Kent State students study wildfire recovery in Colorado
DetailsCreated on Wednesday, 03 July 2013 01:39 Written by Alexandra Fagan Hits: 867
Last summer’s Waldo Canyon wildfire near Colorado Springs became the most destructive fire in Colorado history, until the Black Forest wildfire last month. Now, Kent State students and professors are studying the recovery rate of Waldo Canyon with the hope that their research will help recovery in the future.
The students, in collaboration with the GIS Health & Hazards Lab, have been researching and documenting the recovery rate after the Waldo Canyon fire since November. The team is studying recovery and psychosocial stressors, which are things people see that make them feel stressed and have health implications.
“One of the things we’ve discovered through research is recovery is not a linear process,” said Jacqueline Curtis, associate director of the GIS Health & Hazards Lab. “There are places that will come back really fast, places that will recover very slowly and places that won’t come back at all.”
Andrea Szell and Rachel Will, both graduate geography students, went on the most recent trip to Waldo Canyon from June 22 to 24. On the second day of the trip, they visited some of the neighborhoods that were charred by the Black Forest fire.
“We drove around like we did the first day, but since this just happened it looked a lot different,” Will said. “There were some streets that looked completely fine and others where there would be a single house standing and all you could see were the chimneys.”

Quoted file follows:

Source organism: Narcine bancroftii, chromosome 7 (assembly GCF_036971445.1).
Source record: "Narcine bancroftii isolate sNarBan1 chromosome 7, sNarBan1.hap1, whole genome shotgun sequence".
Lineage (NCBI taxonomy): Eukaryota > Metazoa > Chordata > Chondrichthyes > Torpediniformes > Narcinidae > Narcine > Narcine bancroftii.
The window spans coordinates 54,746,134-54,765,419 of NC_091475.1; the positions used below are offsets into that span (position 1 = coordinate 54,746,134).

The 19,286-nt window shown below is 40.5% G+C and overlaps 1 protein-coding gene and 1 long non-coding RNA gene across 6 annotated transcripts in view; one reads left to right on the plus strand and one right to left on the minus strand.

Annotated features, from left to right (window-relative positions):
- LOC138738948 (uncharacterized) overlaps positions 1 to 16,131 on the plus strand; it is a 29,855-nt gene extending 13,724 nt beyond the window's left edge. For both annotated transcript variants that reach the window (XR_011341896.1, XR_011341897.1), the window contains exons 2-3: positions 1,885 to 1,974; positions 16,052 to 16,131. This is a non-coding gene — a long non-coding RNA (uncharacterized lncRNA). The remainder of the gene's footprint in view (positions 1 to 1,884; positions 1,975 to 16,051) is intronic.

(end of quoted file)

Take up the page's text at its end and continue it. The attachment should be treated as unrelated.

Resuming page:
This was the second day that the Black Forest fire area was opened to the public. Most of the neighborhood areas were destroyed, and further north the damage was more spread out, Szell said.
“There was a sign at one of the houses that was completely burnt down, and all there was there was a chimney,” Will said. “Most of the signs you see say 'Thank you for saving our house,' but this house wasn’t there. But they still had a sign that said, ‘Thank you for trying,’ and I just couldn’t keep it in at that point. It was really difficult.”
Curtis said the Waldo Canyon fire project team hopes to gain more funding from the National Science Foundation to go back and interview wildfire victims.
“Many of these people are moving to these locations for the views because it’s very natural,” Curtis said. “The question is, people are moving to these areas for the view, but do they at all understand the risk of wildfires?”